Pickford, Mary British & World English

(1893–1979), Canadian-born American actress; born Gladys Mary Smith. She was a star of silent films such as Pollyanna (1920). She also co-founded United Artists (1919)

Renault, Mary British & World English

(1905–83), British novelist, resident in South Africa from 1948; pseudonym of Mary Challans. She wrote historical novels set in the ancient world, notably a trilogy dealing with Alexander the Great (1970–81)

Robinson, Mary British & World English

(B.1944), Irish Labour stateswoman, President 1990-7; full name Mary Terese Winifred Robinson. Ireland’s first woman President, she was noted for her platform of religious toleration and her liberal attitude. She served as UN Commissioner for Human Rights 1997–2002

Shelley, Mary British & World English

(1797–1851), English writer, daughter of William Godwin and Mary Wollstonecraft; full name Mary Wollstonecraft Shelley. She eloped with Percy Bysshe Shelley in 1814 and married him in 1816. She is chiefly remembered as the author of the Gothic novel Frankenstein, or the Modern Prometheus (1818)

Typhoid Mary British & World English

A transmitter of undesirable opinions or attitudes

Queen Mary hat British & World English

A type of small hat or toque popularized by Queen Mary, who favoured it because it allowed the public a clear view of her face.

Mary Bell order British & World English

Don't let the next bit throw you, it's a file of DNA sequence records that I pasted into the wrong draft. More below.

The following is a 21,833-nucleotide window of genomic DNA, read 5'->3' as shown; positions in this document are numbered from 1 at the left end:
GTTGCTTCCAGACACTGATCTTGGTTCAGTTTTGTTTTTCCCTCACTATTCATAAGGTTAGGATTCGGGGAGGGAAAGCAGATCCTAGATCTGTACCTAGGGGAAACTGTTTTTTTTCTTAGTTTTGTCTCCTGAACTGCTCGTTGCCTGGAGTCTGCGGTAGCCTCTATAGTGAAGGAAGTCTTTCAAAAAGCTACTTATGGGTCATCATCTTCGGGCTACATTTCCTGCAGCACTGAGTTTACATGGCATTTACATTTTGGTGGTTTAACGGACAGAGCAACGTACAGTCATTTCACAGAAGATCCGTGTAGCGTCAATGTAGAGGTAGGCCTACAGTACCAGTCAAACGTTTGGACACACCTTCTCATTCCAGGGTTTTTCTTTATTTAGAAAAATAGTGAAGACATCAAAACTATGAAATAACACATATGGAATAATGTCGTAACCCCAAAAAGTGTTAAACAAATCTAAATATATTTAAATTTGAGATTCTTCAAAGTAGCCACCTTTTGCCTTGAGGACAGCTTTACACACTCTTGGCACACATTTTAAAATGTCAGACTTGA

A court order prohibiting the publication of information which might lead to the identification of a child who is a ward of court or otherwise involved in legal proceedings.

Buss, Frances Mary British & World English

(1827–94), English educationist. She was in charge of the North London Collegiate School for Ladies (1850–94) and campaigned for higher education for women with her friend Dorothea Beale

Eddy, Mary Baker British & World English

(1821–1910), American religious leader and founder of the Christian Science movement. Long a victim to various ailments, she believed herself cured by a faith healer, Phineas Quimby, and later evolved her own system of spiritual healing

Lyon, Mary Mason British & World English

(1797–1849), US educator. She founded Mount Holyoke Female Seminary (later Mount Holyoke College) in South Hadley, Massachusetts, in 1837 and served as its first president 1837–49

Mary Magdalene, St British & World English

(In the New Testament) a woman of Magdala in Galilee. She was a follower of Jesus, who cured her of evil spirits (Luke 8:2); she is also traditionally identified with the ‘sinner’ of Luke 7:37. Feast day, 22 July